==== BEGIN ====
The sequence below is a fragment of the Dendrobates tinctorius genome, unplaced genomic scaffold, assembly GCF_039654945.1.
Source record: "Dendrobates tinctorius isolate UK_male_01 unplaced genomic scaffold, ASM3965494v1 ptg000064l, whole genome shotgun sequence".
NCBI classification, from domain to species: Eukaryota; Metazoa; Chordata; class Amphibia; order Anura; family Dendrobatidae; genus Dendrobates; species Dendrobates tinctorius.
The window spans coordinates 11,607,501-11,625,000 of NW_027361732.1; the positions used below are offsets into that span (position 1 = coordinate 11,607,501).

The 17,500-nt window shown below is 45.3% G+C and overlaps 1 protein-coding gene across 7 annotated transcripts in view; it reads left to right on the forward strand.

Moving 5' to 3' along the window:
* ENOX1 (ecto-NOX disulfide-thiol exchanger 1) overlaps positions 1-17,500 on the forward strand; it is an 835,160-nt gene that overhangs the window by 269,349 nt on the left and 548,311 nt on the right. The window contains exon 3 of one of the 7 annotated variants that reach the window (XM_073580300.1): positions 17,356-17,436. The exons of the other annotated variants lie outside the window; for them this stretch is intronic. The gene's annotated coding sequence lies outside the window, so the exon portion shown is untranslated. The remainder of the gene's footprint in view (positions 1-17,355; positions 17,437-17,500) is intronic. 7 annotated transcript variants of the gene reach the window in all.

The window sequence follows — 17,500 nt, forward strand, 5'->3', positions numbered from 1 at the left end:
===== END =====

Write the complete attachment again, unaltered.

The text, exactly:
The sequence below is a fragment of the Dendrobates tinctorius genome, unplaced genomic scaffold, assembly GCF_039654945.1.
Source record: "Dendrobates tinctorius isolate UK_male_01 unplaced genomic scaffold, ASM3965494v1 ptg000064l, whole genome shotgun sequence".
NCBI classification, from domain to species: Eukaryota; Metazoa; Chordata; class Amphibia; order Anura; family Dendrobatidae; genus Dendrobates; species Dendrobates tinctorius.
The window spans coordinates 11,607,501-11,625,000 of NW_027361732.1; the positions used below are offsets into that span (position 1 = coordinate 11,607,501).

The 17,500-nt window shown below is 45.3% G+C and overlaps 1 protein-coding gene across 7 annotated transcripts in view; it reads left to right on the forward strand.

Moving 5' to 3' along the window:
* ENOX1 (ecto-NOX disulfide-thiol exchanger 1) overlaps positions 1-17,500 on the forward strand; it is an 835,160-nt gene that overhangs the window by 269,349 nt on the left and 548,311 nt on the right. The window contains exon 3 of one of the 7 annotated variants that reach the window (XM_073580300.1): positions 17,356-17,436. The exons of the other annotated variants lie outside the window; for them this stretch is intronic. The gene's annotated coding sequence lies outside the window, so the exon portion shown is untranslated. The remainder of the gene's footprint in view (positions 1-17,355; positions 17,437-17,500) is intronic. 7 annotated transcript variants of the gene reach the window in all.

The window sequence follows — 17,500 nt, forward strand, 5'->3', positions numbered from 1 at the left end: